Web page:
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Vital Game Narrative: A Conversation With Rhianna Pratchett
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Vital Game Narrative: A Conversation With Rhianna Pratchett

August 7, 2009 Article Start Previous Page 6 of 6

Moving to specifics a bit, the character of Kai in Heavenly Sword is unconventional and eccentric -- a lot of that is conveyed through her animation and character design as well as her dialogue. Can you talk about that interplay?

RP: Kai's visuals came first and then it was all about breathing life and motion into her avatar. We wanted her to be quite feline and playful in her movements as a contrast to the heavy brutality going on around her and her subsequent detachment from it all. That's also a sense that she may be cavorting with, or even speaking directly to, something that can only be seen by her.

It's always tricky when you're dealing with a younger character (although Kai's mental state is a fair bit younger than her physical state) that they don't become annoying. There's a fine line between cute and weird and just plain irritating. I think it actually helped us that we didn't use a child actor to play her. Given that she's actually pretty violent, it could have been... complicated.

Kai was probably the most challenging role in the game and consequently I spent quite a while talking to Lydia Basksh (the actress who both voiced and acted Kai) about the character, her past and her journey during the game.

Lydia was able to capture Kai's layers brilliantly; her resilience, determination to hold onto lost innocence and her sheer devotion to her adopted sister, Nariko. I've always maintained that in some ways Heavenly Sword is a love story. It's just not a love story about a boy and girl, but one about sibling love.

Heavenly Sword

And can you talk about the storytelling functions of characters that are left-of center in game stories?

RP: What I think worked well for Heavenly Sword was that from a narrative point of view, we didn't waste characters. We had a small cast but they were all tightly wound into each other's lives. One of the themes of the game was about the sometimes screwed-up nature of familial relationships. Initially it was demonstrated through Nariko's relationship with Shen, as both daughter/father and student/teacher, and her bond with Kai.

It's then reflected and distorted in Bohan's volatile (and equally problematic) relationship with his son Roach and the childish machinations of his generals, Whiptail and Flying Fox. In Whiptail's case she is instrumental in sending the relationship between Nariko and Shen spinning out of control, tearing the two characters apart, whilst Flying Fox is a predominant player in Kai's story.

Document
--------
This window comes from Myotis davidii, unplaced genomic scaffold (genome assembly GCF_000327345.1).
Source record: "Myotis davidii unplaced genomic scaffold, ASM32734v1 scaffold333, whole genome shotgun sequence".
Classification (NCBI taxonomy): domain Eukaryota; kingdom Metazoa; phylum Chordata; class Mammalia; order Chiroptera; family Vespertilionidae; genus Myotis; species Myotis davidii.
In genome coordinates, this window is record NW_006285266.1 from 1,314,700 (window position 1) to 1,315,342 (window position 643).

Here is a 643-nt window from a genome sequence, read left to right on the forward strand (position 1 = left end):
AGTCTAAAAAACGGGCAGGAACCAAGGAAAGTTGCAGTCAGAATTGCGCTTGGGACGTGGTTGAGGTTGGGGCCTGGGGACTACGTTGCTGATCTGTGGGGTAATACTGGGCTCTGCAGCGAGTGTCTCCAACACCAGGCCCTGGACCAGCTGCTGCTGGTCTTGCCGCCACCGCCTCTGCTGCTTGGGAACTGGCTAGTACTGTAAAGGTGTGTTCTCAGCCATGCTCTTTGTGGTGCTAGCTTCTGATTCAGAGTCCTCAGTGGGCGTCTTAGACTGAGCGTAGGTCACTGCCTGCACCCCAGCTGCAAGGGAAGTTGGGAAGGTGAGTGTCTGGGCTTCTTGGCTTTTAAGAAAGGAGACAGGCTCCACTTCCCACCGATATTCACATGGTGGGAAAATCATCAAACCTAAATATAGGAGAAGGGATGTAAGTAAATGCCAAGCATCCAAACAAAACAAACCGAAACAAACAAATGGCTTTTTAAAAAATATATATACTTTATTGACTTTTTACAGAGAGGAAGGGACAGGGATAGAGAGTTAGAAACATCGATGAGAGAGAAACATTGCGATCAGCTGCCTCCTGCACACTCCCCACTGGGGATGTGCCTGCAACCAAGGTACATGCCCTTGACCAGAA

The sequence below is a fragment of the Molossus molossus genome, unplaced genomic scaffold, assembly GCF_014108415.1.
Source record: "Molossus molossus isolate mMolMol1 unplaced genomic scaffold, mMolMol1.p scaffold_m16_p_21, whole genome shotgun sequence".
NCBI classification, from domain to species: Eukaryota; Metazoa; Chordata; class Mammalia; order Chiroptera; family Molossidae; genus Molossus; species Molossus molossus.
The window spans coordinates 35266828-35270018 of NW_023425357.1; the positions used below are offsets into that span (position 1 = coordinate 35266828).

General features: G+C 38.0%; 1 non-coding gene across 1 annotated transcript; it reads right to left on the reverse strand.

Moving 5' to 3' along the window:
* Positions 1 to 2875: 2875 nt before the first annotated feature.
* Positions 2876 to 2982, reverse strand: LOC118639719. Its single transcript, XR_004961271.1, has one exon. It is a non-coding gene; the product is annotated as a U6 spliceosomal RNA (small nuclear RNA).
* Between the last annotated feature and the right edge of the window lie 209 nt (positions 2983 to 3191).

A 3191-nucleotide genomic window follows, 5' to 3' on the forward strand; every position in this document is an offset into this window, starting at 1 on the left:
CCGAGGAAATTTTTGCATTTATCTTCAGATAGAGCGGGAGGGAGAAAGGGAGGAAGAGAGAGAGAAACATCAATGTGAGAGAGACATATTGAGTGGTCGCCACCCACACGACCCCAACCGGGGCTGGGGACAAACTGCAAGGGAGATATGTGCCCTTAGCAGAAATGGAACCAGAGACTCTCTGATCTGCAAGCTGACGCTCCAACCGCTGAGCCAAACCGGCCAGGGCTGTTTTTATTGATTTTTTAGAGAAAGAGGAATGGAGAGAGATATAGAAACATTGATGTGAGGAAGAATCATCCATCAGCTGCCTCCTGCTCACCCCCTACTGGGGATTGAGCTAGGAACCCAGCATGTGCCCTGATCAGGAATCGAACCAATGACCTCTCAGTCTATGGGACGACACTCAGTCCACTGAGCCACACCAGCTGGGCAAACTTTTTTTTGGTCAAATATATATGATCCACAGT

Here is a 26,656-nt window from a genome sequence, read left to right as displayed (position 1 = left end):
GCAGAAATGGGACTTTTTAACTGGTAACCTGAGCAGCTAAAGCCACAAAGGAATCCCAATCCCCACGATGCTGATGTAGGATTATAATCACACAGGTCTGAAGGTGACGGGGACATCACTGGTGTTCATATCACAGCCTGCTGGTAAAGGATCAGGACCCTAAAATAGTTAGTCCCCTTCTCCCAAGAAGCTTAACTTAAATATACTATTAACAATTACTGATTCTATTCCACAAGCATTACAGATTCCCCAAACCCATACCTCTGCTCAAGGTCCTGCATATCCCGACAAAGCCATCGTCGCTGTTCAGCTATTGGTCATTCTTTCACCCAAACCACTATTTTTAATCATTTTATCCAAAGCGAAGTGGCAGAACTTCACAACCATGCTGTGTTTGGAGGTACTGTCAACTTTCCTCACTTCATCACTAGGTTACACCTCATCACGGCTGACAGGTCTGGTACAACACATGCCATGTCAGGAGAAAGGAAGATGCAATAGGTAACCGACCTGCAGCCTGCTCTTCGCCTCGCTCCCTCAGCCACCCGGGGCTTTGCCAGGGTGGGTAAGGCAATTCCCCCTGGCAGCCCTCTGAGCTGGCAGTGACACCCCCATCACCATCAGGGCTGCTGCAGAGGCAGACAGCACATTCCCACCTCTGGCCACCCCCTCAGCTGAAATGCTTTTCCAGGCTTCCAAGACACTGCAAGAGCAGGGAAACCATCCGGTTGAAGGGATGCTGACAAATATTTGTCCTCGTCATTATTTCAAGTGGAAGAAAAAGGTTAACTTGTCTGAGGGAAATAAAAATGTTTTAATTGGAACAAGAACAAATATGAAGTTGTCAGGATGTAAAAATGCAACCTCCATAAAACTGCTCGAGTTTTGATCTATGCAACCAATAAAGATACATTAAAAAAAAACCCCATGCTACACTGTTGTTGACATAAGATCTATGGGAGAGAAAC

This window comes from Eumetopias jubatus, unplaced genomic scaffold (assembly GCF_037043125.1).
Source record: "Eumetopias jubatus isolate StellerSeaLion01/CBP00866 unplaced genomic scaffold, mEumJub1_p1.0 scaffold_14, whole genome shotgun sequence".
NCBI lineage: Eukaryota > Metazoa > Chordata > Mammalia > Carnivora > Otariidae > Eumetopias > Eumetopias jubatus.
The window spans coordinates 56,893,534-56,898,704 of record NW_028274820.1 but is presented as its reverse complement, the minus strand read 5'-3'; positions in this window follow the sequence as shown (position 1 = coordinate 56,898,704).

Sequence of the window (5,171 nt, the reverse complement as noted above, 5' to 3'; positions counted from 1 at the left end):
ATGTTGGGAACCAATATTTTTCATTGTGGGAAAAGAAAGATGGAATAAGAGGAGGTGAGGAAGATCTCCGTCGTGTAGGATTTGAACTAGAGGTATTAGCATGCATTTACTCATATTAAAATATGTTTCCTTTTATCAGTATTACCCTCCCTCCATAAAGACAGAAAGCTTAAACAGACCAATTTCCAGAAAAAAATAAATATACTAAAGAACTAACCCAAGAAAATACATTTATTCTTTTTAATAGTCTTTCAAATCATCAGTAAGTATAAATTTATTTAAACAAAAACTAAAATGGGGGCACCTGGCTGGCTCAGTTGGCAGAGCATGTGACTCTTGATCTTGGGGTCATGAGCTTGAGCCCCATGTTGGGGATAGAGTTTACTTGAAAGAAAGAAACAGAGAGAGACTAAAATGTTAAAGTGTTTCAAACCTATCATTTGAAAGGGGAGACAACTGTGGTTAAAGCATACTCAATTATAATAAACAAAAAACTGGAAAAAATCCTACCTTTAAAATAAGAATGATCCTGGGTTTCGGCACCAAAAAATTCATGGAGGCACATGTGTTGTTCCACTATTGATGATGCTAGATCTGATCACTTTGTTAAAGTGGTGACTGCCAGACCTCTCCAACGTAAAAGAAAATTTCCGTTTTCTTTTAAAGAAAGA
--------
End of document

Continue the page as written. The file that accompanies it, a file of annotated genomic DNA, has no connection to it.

I think NPCs (although Kai was a lot more than that) can be vitally important for highlighting story themes and important traits in both protagonists and antagonists. They really are the narrative pillars of a game world.

You talk about having a small but relevant cast in Heavenly Sword. Ken Levine spoke about chopping out many NPCs in BioShock and consolidating the roles of several into one character. But many games have sprawling casts of NPCs -- many disposable or essentially interchangeable. What do you think about approaching the issue of character in games?

RP: It's a difficult one. Primarily because the function an NPC provides can vary from game to game, genre to genre. Nevertheless, good characters linger. Players latch onto them much more than developers perhaps realize, and therefore much more attention needs to be paid to their creation.

In all honesty I haven't been able to do everything I wanted with every single character I've worked on. You don't always get that kind of freedom as a contractor, and quite often you still have to fight tooth and nail for it when you're on the inside. However, the ones I think that have been most successful (in terms of player feedback) have had strong themes resonating right through to their personality traits and quirks. Almost to the extent of being somewhat larger than life -- there's not always room for much character subtlety in the game-space.

In the case of Heavenly Sword, I think that allowing the player to actually participate in several of the characters' emotional journeys helped create that elusive player-to-character bond. Too often characters can become, as you say, interchangeable and nothing more than talking parts of the level design.

Really, the solution is to properly anchor your characters in the game world and elevate them from whatever role they may be performing as a gameplay signpost or walking tutorial etc. Be it to illustrate a facet of the world, a relationship dynamic, a mirror on the protagonist or whatever. Your characters are the pillars of your story, so make each one count.

Article Start Previous Page 6 of 6

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